The Great Railroad Strike of 1877
Document 4A: The Delaware and Hudson

Albany Argus masthead

scanned newspaper article

Transcription of
The Albany Argus:
Monday, July 23, 1877, Vol. LI, No. 18.986
(original spellings & punctuation maintained)

Editorial Page:


At a late hour last evening a reporter of The Argus called upon Robert C. Blackhall, superintendent of machinery of the Delaware and Hudson Canal Company's railroads, who stated that he believed the rumors of difficulty between the employes of that road and the company to be entirely groundless; he went so far as to discredit the report of a meeting of the men a few days ago. Mr. Blackhall said that there had been no reduction of the wages of the firemen during the last three years. The conductors had cheerfully submitted to a slight reduction a few months ago, admitting that it was demanded by the depression of business and the stringency of the times. The Delaware and Hudson, he said, had always treated its men well, and he believed that, as a class, his subordinates not only were worthy of good treatment but capable of appreciating it. The firemen were the last men from whom he would anticipate any trouble, for the reason that it had always been his policy to promote from their ranks to the grade of engineer, and every fireman knew that if he attended to his duties and qualified himself he would in turn be advanced in rank and wages.

The trouble threatened upon the N.Y.C & H. R., he understood, was precipitated by the assistance rendered to the Erie in carrying its passengers. The Delaware and Hudson, Mr. Blackhall said, had no entangling alliances, and he did not consider it probable that they would be drawn into any that would involve them in difficulty with their men. He supposed that all the engineers on their road belonged to the Brotherhood, but there had been no difficulty with them on that account. He had had occasion to discharge a number of engineers, but had never discharged any one because he belonged to the Brotherhood, and the justice of his action had never been questioned by the Brotherhood.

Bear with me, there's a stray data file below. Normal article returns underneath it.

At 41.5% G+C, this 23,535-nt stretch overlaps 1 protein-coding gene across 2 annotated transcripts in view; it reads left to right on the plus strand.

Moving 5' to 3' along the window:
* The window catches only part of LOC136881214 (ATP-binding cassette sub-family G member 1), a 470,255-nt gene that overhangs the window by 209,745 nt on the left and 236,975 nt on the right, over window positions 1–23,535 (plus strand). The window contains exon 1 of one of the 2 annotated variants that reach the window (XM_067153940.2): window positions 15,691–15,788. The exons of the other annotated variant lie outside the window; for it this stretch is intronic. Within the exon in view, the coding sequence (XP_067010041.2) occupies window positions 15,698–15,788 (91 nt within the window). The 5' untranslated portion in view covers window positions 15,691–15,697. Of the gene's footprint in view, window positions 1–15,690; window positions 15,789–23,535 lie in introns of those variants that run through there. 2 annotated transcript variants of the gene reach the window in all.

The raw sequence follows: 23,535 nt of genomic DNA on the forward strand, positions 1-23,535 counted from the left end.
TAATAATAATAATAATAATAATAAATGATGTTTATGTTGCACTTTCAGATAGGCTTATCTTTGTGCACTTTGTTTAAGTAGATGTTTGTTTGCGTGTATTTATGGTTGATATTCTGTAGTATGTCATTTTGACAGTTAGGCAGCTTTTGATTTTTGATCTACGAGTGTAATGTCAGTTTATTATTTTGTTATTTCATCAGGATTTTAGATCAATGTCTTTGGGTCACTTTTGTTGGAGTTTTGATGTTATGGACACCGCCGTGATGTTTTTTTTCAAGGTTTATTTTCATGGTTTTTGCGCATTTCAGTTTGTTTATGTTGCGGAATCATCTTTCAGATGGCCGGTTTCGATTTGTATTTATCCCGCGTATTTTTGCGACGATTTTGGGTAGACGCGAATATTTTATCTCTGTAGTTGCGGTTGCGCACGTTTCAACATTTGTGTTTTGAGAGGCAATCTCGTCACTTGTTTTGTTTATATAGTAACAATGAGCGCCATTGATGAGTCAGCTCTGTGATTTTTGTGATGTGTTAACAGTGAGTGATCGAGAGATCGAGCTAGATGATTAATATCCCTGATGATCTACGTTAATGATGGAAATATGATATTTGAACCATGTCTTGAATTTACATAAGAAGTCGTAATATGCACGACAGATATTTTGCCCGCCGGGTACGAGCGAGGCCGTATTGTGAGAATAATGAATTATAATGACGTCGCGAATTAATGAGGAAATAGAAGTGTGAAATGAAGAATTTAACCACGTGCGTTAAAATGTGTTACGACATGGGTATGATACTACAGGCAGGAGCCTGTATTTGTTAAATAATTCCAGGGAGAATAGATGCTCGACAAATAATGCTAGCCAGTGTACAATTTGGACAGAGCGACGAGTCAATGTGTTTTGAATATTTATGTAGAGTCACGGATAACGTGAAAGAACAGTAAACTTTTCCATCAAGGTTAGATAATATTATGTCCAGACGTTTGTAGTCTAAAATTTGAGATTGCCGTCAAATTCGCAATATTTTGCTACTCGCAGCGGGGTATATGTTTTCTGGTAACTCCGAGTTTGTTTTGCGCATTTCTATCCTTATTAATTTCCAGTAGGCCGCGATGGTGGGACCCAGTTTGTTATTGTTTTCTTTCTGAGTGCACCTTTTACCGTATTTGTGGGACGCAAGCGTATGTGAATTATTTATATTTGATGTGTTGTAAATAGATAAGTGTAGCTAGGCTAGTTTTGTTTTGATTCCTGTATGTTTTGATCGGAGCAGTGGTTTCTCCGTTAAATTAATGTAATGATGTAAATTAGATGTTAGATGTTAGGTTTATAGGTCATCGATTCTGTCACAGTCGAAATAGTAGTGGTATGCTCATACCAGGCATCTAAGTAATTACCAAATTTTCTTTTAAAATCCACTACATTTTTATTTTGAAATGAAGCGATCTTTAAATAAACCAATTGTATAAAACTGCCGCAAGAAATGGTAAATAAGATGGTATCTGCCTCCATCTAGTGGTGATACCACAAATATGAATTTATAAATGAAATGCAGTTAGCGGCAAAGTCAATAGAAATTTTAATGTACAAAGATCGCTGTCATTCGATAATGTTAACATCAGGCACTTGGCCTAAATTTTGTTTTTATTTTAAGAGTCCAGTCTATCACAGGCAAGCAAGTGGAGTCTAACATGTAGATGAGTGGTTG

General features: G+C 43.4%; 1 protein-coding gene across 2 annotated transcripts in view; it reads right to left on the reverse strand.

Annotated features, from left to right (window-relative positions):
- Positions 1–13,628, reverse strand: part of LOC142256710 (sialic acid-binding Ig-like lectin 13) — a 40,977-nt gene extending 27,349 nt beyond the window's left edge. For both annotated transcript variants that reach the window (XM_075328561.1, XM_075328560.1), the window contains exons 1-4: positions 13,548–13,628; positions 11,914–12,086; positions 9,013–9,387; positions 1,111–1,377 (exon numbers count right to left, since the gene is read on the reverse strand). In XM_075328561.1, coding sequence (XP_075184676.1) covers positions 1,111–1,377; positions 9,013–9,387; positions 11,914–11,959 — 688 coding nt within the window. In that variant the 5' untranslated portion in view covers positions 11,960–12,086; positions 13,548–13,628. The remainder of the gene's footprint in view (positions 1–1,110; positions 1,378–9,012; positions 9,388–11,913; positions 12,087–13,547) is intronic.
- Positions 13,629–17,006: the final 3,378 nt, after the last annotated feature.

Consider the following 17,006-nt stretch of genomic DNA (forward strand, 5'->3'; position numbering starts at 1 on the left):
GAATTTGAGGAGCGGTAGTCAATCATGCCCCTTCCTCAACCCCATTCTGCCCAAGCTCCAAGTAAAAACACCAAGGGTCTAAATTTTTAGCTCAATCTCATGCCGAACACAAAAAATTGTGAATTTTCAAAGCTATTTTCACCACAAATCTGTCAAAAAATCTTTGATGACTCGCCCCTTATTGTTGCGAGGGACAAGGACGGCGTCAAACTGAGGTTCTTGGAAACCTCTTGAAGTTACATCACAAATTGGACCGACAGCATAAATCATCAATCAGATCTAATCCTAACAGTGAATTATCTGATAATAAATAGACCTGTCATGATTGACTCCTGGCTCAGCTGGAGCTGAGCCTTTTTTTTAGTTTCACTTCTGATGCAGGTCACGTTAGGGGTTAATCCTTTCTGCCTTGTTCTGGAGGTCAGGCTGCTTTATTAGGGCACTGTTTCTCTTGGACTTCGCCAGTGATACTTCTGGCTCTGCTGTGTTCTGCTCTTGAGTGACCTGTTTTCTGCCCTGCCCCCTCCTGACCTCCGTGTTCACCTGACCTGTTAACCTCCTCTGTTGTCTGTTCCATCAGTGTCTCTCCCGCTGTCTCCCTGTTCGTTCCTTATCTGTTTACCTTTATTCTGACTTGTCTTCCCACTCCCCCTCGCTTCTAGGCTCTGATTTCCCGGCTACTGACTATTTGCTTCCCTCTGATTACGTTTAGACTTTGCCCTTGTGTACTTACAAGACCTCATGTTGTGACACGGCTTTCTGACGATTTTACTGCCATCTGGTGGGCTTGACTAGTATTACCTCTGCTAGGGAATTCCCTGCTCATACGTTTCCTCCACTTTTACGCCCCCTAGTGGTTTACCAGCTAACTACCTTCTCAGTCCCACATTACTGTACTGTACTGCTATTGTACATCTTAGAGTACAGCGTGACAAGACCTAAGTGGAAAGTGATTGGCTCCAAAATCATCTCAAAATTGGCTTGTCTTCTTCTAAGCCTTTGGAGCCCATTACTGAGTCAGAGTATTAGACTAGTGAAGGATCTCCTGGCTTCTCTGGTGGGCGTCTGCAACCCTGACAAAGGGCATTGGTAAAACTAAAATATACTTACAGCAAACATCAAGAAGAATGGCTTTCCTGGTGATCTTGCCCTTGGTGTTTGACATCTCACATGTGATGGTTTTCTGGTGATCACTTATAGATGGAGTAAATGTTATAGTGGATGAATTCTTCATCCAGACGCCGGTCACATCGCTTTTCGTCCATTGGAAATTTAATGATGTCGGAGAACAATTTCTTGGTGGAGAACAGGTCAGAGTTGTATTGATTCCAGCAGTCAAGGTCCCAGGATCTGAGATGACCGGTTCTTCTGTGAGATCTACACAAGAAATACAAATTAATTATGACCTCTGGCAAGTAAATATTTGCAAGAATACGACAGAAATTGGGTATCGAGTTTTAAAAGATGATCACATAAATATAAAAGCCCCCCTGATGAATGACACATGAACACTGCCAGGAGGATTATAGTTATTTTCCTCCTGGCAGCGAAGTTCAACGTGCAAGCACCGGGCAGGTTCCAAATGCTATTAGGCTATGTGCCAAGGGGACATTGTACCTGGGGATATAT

In answer to a question, whether the Brotherhood elevated the standard of engineers, Mr. Blackhall said that he knew little aside from the fact that he had heard of men being dismissed from the Brotherhood for intoxication. He said his company paid its employes regularly and allowed as good wages, all things considered, as any corporation in the country. As the Delaware and Hudson pays by the month, while the Central pays by the mile and the Erie by the trip, no comparison of the wages paid by the several companies can be made.

Last Updated: January 17, 2012